Israel bets on both Democrats, Republicans after US elections

Although the elections are primarily about domestic issues, their effect on foreign affairs should not be dismissed altogether.
Sunday 11/11/2018
A file picture shows Israel’s Deputy Cabinet Minister for Public Diplomacy Michael Oren. (AFP)
Positive spin. A file picture shows Israel’s Deputy Cabinet Minister for Public Diplomacy Michael Oren. (AFP)

LONDON - Israel is trying to adjust to the new political climate in the United States and even look for new opportunities after the midterm elections in which the Democrats gained a majority in the US House of Representatives.

Michael Oren, the Israeli deputy cabinet minister for public diplomacy, said Israel viewed the Democratic Party win as an opportunity for Tel Aviv to reach out to Democrats and liberal Jews.

Democrats, like their Republican rivals, have traditionally supported the state of Israel but the vocal backing that the right-wing Israeli government of Binyamin Netanyahu has given to US President Donald Trump left many in the Democratic Party — including liberal Jews — feeling betrayed.

Oren, who previously served as an ambassador to Washington, said Israel would still push for a hawkish US stance towards the Palestinians and Iran while Trump is in the White House. Oren said Trump was likely to turn to international diplomacy in dealing with the Middle East peace process, which is important to all politicians.

“There is no issue which would have greater reverberations, not just on the right but in the centre and maybe even on parts of the left than resolving the Israeli-Palestinian issue,” Oren told the Associated Press (AP).

Observers are divided on the effects of the US midterm election on Trump’s Middle East policies. Mouin Rabbani, a Palestinian analyst, told the AP that he expected little change of direction.

Others said that, although the elections are primarily about domestic issues, their effect on foreign affairs should not be dismissed altogether.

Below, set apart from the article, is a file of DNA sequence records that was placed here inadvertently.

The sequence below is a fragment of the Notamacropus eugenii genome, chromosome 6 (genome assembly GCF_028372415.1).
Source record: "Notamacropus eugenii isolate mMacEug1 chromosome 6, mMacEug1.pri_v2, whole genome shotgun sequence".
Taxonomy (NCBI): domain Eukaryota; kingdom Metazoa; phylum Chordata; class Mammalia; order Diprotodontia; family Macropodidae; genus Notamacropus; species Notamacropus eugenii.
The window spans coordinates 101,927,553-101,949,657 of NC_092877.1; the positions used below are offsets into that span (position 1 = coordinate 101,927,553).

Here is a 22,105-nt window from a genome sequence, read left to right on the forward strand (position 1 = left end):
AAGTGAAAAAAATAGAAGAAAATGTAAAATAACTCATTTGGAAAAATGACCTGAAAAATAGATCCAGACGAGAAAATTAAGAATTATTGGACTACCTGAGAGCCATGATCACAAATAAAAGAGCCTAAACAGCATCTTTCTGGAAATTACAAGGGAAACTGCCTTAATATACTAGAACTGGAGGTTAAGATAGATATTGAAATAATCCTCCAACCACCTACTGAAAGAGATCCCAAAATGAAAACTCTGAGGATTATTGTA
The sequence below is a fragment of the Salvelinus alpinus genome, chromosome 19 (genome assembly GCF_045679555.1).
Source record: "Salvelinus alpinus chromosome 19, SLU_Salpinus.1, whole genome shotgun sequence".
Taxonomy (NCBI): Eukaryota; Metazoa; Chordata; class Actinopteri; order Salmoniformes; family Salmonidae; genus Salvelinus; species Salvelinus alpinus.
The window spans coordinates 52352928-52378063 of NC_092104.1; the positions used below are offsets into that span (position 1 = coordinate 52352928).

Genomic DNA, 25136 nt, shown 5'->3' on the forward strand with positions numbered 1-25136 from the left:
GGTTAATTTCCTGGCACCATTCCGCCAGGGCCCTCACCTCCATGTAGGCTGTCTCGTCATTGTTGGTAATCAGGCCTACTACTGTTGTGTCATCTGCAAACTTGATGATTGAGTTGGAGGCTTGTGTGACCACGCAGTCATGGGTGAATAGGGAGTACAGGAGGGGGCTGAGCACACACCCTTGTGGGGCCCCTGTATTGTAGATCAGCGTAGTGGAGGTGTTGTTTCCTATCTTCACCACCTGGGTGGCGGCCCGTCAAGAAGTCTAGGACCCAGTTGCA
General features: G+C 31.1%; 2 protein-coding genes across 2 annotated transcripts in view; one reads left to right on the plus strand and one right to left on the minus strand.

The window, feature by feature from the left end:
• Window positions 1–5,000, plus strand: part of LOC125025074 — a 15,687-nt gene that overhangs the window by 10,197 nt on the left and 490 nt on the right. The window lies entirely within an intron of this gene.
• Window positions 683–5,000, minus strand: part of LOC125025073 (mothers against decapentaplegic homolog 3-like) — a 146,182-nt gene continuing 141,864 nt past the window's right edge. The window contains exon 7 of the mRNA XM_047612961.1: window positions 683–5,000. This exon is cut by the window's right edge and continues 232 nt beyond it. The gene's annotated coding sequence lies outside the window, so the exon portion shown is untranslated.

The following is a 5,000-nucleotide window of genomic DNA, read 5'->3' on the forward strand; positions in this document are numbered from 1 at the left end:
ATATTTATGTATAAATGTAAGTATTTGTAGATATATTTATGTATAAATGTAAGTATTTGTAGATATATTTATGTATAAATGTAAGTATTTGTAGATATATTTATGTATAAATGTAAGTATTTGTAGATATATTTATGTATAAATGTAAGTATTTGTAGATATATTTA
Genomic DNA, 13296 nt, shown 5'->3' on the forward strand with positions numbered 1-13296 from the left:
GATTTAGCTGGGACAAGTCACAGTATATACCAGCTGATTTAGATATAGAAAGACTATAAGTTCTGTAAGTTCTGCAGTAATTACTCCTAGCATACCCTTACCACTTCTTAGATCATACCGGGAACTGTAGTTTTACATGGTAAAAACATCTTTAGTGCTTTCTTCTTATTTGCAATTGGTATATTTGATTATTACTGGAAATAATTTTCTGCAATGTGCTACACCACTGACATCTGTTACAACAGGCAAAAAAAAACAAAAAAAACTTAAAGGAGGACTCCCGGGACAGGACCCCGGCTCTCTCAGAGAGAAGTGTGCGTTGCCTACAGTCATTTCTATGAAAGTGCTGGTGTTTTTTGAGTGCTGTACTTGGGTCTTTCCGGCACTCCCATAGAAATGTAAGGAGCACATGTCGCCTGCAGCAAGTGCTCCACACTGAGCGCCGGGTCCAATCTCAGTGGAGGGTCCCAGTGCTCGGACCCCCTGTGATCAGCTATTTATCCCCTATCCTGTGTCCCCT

“Despite everything that’s going on with Israel and the Palestinians — it’s an election, it’s a race that’s all about domestic issues and all about President Trump,” said Haaretz correspondent Allison Kaplan Sommer.

“But the fact that the House races are mostly about domestic policies doesn’t mean that their tone and outcome won’t be really important for the future of US-Israel relations and that American Jews and Israelis aren’t paying close attention to them.”

Some went further. “The Biggest Loser of the US Midterms? Binyamin Netanyahu,” was the headline on a Haaretz column by Samuel G. Freedman, the author of “Jew vs. Jew: The Struggle for the Soul of American Jewry.”

“In tethering Israel to just one political party and one ideology in an America that is profoundly split between two, the [Israeli] prime minister has evidently never allowed for the turn of events indicated by the midterms: the realistic prospect that the political majority will swing back to Democrats and that the evangelical right will be outvoted by a burgeoning movement of multicultural progressives, including the vast majority of American Jews,” wrote Freedman.

Eytan Gilboa, the director of the Centre for International Communication and a senior research associate at the Begin-Sadat Centre for Strategic Studies at Bar-Ilan University, predicted that a Democratic win would harm US-Israel ties.

“Israel support among Democrats has plummeted over the past decade, which is evident in public opinion polls, the party’s platform and the positions of some of its veteran representatives as well as of those who might join them in the coming election,” Gilboa wrote in before the elections.

“Just as Iran hopes for a Democratic victory, Israel wishes for a Republican win, which will allow Trump to continue his pressure on Iran and his pro-Israel moves and so, the midterm elections’ results could have a significant impact on Israel’s security and welfare.”

Any change of course is unlikely to be immediate. While the Democrats may disrupt some of Trump’s Middle East policies by keeping him preoccupied with domestic investigations, the party is unable to direct US foreign policy as long as it remains outside the White House. In addition, the US Senate is controlled by the Republicans.

“Democrats were infuriated by Trump’s withdrawal from the international nuclear deal with Iran that Democratic President Barack Obama’s administration reached in 2015 but there is little they can do to change the policy as long as Republicans occupy the White House,” reported Reuters.

What the Democrats could do, however, is additional oversight of Trump’s foreign policy.

“From January to November 2018, the Senate Foreign Relations Committee had just 14 full committee hearings not related to nominations, allowing the administration to overhaul US foreign policy without the need to explain itself in public,” wrote Brian McKeon and Caroline Tess in Foreign Affairs

“Their (Democrats’) first step should be returning to standard practice for oversight, a core function of the congressional committees. That means hearings, and lots of them.”